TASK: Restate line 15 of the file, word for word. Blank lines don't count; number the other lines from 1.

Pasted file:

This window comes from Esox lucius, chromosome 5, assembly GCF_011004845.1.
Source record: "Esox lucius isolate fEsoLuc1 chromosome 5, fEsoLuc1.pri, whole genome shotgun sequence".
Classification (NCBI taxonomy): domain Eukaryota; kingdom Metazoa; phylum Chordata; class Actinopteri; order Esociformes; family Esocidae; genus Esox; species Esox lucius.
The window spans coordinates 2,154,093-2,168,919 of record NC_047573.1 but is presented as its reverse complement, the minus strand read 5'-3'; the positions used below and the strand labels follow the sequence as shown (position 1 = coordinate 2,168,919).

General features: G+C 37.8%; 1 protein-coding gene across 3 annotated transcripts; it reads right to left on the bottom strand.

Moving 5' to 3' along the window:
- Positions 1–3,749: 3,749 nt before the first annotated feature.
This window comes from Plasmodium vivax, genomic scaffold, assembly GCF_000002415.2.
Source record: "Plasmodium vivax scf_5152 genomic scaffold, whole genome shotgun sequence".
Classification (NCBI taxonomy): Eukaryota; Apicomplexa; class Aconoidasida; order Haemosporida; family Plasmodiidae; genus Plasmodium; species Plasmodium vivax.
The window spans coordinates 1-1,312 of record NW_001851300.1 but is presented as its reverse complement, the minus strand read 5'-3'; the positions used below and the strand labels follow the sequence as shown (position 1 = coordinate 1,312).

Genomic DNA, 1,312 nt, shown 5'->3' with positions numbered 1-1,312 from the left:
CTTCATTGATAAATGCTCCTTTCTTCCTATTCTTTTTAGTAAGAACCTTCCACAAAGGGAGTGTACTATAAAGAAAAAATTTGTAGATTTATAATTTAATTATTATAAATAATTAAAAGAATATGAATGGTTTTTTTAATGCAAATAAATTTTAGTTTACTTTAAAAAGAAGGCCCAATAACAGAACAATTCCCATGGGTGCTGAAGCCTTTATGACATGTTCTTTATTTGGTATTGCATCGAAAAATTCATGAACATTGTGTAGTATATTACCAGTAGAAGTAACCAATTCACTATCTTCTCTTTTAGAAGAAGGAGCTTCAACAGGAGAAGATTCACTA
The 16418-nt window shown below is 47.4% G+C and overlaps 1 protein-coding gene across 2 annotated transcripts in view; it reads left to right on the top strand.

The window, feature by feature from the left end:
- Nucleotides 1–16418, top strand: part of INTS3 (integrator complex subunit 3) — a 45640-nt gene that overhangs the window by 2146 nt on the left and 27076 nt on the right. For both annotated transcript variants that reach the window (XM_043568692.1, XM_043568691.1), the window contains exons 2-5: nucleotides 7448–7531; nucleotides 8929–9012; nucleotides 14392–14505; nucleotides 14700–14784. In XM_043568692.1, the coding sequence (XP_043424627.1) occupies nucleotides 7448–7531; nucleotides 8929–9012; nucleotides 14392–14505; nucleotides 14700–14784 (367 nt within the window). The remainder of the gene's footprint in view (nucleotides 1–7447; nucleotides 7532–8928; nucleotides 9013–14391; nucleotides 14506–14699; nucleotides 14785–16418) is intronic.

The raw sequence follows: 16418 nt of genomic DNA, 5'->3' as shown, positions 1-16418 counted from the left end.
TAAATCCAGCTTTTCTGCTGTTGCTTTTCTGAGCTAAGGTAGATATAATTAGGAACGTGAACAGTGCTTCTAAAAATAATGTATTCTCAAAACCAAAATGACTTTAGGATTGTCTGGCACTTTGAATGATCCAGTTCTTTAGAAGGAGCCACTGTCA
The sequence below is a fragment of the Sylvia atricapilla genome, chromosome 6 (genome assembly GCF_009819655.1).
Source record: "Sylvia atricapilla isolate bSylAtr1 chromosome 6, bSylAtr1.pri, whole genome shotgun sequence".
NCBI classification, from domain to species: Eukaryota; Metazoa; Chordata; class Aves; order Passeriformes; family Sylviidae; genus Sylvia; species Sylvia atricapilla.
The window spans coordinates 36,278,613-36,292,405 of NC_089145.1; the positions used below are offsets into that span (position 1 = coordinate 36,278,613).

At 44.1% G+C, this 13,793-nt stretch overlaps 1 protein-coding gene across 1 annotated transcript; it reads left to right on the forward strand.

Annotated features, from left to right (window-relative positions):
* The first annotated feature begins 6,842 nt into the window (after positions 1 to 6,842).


The window, feature by feature from the left end: